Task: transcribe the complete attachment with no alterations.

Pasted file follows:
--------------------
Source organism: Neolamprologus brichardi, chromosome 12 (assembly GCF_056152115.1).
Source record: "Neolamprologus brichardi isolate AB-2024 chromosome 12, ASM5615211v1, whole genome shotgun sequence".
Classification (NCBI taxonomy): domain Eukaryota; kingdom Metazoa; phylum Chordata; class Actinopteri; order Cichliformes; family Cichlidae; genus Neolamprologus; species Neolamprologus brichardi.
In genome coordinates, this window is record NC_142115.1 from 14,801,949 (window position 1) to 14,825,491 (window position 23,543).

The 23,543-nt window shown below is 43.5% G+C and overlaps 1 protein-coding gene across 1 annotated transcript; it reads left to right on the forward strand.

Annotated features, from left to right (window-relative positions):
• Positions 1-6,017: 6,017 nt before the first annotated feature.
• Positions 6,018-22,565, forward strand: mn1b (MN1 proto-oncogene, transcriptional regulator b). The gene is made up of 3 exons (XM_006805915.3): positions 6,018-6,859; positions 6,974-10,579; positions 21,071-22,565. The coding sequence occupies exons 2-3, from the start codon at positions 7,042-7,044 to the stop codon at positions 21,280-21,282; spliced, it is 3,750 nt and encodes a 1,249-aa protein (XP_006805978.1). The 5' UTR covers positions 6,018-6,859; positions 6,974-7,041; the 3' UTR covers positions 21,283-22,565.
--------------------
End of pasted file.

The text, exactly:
Source organism: Neolamprologus brichardi, chromosome 12 (assembly GCF_056152115.1).
Source record: "Neolamprologus brichardi isolate AB-2024 chromosome 12, ASM5615211v1, whole genome shotgun sequence".
Classification (NCBI taxonomy): domain Eukaryota; kingdom Metazoa; phylum Chordata; class Actinopteri; order Cichliformes; family Cichlidae; genus Neolamprologus; species Neolamprologus brichardi.
In genome coordinates, this window is record NC_142115.1 from 14,801,949 (window position 1) to 14,825,491 (window position 23,543).

The 23,543-nt window shown below is 43.5% G+C and overlaps 1 protein-coding gene across 1 annotated transcript; it reads left to right on the forward strand.

Annotated features, from left to right (window-relative positions):
• Positions 1-6,017: 6,017 nt before the first annotated feature.
• Positions 6,018-22,565, forward strand: mn1b (MN1 proto-oncogene, transcriptional regulator b). The gene is made up of 3 exons (XM_006805915.3): positions 6,018-6,859; positions 6,974-10,579; positions 21,071-22,565. The coding sequence occupies exons 2-3, from the start codon at positions 7,042-7,044 to the stop codon at positions 21,280-21,282; spliced, it is 3,750 nt and encodes a 1,249-aa protein (XP_006805978.1). The 5' UTR covers positions 6,018-6,859; positions 6,974-7,041; the 3' UTR covers positions 21,283-22,565.